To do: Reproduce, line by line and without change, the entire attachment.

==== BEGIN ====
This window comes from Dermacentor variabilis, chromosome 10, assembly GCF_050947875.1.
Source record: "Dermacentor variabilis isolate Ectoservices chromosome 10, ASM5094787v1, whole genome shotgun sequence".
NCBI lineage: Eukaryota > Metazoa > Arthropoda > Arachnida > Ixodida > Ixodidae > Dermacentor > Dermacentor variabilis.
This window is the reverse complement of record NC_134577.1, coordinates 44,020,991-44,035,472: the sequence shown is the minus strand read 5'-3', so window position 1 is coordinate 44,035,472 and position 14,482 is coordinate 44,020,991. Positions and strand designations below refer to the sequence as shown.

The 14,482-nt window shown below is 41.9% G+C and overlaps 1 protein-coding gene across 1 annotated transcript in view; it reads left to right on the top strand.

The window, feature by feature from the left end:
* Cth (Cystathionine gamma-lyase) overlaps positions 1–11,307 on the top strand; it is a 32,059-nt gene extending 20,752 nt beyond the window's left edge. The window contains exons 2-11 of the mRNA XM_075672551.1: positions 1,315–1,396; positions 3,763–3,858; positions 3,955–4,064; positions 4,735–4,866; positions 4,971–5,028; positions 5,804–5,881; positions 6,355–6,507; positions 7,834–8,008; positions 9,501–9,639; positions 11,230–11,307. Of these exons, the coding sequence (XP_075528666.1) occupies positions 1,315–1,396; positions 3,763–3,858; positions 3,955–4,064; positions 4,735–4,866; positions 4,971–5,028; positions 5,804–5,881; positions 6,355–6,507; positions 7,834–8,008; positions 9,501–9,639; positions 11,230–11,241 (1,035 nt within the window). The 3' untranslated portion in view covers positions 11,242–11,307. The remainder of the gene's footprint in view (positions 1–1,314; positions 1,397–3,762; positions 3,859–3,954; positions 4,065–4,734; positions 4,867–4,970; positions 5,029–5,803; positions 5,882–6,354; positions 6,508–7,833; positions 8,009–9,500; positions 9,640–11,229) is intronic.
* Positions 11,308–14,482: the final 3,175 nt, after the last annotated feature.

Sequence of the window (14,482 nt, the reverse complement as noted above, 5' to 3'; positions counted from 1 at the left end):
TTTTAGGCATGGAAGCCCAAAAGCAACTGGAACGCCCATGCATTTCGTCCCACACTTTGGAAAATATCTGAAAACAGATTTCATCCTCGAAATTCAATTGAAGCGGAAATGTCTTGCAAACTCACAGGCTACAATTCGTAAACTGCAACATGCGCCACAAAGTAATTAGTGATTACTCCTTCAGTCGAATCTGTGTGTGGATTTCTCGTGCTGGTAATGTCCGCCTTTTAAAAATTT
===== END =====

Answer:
This window comes from Dermacentor variabilis, chromosome 10, assembly GCF_050947875.1.
Source record: "Dermacentor variabilis isolate Ectoservices chromosome 10, ASM5094787v1, whole genome shotgun sequence".
NCBI lineage: Eukaryota > Metazoa > Arthropoda > Arachnida > Ixodida > Ixodidae > Dermacentor > Dermacentor variabilis.
This window is the reverse complement of record NC_134577.1, coordinates 44,020,991-44,035,472: the sequence shown is the minus strand read 5'-3', so window position 1 is coordinate 44,035,472 and position 14,482 is coordinate 44,020,991. Positions and strand designations below refer to the sequence as shown.

The 14,482-nt window shown below is 41.9% G+C and overlaps 1 protein-coding gene across 1 annotated transcript in view; it reads left to right on the top strand.

The window, feature by feature from the left end:
* Cth (Cystathionine gamma-lyase) overlaps positions 1–11,307 on the top strand; it is a 32,059-nt gene extending 20,752 nt beyond the window's left edge. The window contains exons 2-11 of the mRNA XM_075672551.1: positions 1,315–1,396; positions 3,763–3,858; positions 3,955–4,064; positions 4,735–4,866; positions 4,971–5,028; positions 5,804–5,881; positions 6,355–6,507; positions 7,834–8,008; positions 9,501–9,639; positions 11,230–11,307. Of these exons, the coding sequence (XP_075528666.1) occupies positions 1,315–1,396; positions 3,763–3,858; positions 3,955–4,064; positions 4,735–4,866; positions 4,971–5,028; positions 5,804–5,881; positions 6,355–6,507; positions 7,834–8,008; positions 9,501–9,639; positions 11,230–11,241 (1,035 nt within the window). The 3' untranslated portion in view covers positions 11,242–11,307. The remainder of the gene's footprint in view (positions 1–1,314; positions 1,397–3,762; positions 3,859–3,954; positions 4,065–4,734; positions 4,867–4,970; positions 5,029–5,803; positions 5,882–6,354; positions 6,508–7,833; positions 8,009–9,500; positions 9,640–11,229) is intronic.
* Positions 11,308–14,482: the final 3,175 nt, after the last annotated feature.

Sequence of the window (14,482 nt, the reverse complement as noted above, 5' to 3'; positions counted from 1 at the left end):
TTTTAGGCATGGAAGCCCAAAAGCAACTGGAACGCCCATGCATTTCGTCCCACACTTTGGAAAATATCTGAAAACAGATTTCATCCTCGAAATTCAATTGAAGCGGAAATGTCTTGCAAACTCACAGGCTACAATTCGTAAACTGCAACATGCGCCACAAAGTAATTAGTGATTACTCCTTCAGTCGAATCTGTGTGTGGATTTCTCGTGCTGGTAATGTCCGCCTTTTAAAAATTT